The Atlantic Sea Nettle or East Coast Sea Nettle (Chrysaora quinquecirrha) is a widely distributed species of jellyfish that inhabits tropical and subtropical parts of the Atlantic and Indo-Pacific. It is frequently seen along the East Coast of the United States, such as the Chesapeake Bay. It is smaller than the Pacific Sea Nettle, and has more variable coloration, but is typically pale, pinkish or yellowish, often with radiating more deeply colored stripes on the exumbrella, especially near the margin. [Wikipedia]
The Atlantic sea nettle varies in color based on where it is found. In the Chesapeake Bay, the sea nettle is primarily an opaque white, while in the Atlantic Ocean, it can have a white, red or brown coloration. Nettles populate the Chesapeake and its tributaries primarily from July through September, though some individuals can be present into November. [Aqua Org]
The sea nettle is radially symmetrical, marine, and carnivorous. Its mouth is located at the center of one end of the body, which opens to a gastrovascular cavity that is used for digestion. It has tentacles that surround the mouth to capture food. Nettles have no excretory or respiratory organs. Each sea nettle is either in a free-swimming stage or a polyp stage. The free-swimming stage or medusa stage reproduces sexually, and the polyp stage reproduces asexually.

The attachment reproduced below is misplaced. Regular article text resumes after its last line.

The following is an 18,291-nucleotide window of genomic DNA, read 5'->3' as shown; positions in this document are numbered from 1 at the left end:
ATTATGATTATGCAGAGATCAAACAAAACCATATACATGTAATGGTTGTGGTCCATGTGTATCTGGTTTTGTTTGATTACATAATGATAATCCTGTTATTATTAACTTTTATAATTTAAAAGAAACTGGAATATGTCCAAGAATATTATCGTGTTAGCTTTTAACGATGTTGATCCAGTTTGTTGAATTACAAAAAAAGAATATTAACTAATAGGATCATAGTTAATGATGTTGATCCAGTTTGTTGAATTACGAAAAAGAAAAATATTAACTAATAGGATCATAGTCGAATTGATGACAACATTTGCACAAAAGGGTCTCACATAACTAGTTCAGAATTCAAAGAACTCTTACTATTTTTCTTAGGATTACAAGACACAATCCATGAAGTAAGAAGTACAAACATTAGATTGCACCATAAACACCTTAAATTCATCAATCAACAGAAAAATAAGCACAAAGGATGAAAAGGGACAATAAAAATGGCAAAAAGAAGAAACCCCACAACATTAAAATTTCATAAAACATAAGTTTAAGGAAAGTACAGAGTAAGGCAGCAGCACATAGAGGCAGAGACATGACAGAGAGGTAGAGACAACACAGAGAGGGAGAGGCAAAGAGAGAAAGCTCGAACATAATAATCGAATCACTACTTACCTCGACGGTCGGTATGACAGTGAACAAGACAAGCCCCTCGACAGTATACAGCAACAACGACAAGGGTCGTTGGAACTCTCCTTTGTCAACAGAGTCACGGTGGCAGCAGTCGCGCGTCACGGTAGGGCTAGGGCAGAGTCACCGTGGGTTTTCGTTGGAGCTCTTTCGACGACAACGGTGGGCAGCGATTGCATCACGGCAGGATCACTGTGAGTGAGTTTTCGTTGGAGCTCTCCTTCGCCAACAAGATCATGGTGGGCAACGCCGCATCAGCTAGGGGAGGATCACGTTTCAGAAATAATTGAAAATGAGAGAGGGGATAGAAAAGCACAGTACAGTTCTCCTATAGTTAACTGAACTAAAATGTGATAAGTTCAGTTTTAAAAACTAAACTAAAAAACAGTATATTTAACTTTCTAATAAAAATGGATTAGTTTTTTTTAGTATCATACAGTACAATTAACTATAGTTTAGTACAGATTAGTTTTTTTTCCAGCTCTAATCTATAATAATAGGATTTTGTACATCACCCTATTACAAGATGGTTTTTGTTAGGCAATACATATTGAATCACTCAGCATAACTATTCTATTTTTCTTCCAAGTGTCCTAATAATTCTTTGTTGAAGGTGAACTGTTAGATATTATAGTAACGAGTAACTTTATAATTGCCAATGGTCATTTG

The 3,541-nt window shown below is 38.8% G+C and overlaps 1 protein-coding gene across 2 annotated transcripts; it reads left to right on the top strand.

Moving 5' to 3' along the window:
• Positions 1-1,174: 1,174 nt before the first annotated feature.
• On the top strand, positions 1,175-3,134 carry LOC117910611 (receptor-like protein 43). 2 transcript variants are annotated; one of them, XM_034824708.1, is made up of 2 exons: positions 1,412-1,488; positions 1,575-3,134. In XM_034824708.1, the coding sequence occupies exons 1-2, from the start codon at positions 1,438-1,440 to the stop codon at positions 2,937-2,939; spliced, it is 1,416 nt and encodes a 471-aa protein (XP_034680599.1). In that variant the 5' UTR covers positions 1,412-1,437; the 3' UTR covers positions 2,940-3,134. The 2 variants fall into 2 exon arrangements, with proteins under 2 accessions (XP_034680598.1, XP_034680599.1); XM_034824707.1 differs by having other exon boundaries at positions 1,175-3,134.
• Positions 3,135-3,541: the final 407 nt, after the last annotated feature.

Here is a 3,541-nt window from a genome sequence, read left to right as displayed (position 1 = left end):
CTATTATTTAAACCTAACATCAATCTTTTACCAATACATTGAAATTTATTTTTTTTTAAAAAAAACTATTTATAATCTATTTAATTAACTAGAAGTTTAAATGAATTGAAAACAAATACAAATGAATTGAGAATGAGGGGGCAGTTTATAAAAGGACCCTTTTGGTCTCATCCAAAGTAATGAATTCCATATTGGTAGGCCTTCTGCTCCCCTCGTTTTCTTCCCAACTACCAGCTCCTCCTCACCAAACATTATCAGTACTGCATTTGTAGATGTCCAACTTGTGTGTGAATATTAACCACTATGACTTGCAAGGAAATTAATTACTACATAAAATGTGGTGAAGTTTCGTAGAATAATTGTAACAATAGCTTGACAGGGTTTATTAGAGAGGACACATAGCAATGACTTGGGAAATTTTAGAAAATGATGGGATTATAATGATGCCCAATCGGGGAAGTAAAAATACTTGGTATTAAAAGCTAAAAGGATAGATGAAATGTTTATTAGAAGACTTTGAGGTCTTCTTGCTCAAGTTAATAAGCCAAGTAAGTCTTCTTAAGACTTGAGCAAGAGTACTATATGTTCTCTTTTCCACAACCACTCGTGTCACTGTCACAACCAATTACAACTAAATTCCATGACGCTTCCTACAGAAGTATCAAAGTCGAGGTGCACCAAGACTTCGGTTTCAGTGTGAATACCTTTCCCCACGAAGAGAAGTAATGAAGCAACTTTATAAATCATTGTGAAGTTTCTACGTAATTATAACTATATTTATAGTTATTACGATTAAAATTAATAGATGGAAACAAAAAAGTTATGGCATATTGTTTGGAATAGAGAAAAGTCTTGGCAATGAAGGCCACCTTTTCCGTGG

The Atlantic sea nettle is a bell-shaped invertebrate, usually semi-transparent and with small, white dots and reddish-brown stripes. Sea nettles without stripes have a bell that appears white or opaque. The nettle’s sting is rated from “moderate” to “severe” and can be pernicious to smaller prey; it is not, however, potent enough to cause human death, except by allergic reaction. While the sting is not particularly harmful, it can cause moderate discomfort to any individual stung. The sting can be effectively neutralized by misting vinegar over the affected area. This keeps unfired nematocysts from firing and adding to the discomfort. [Wikipedia]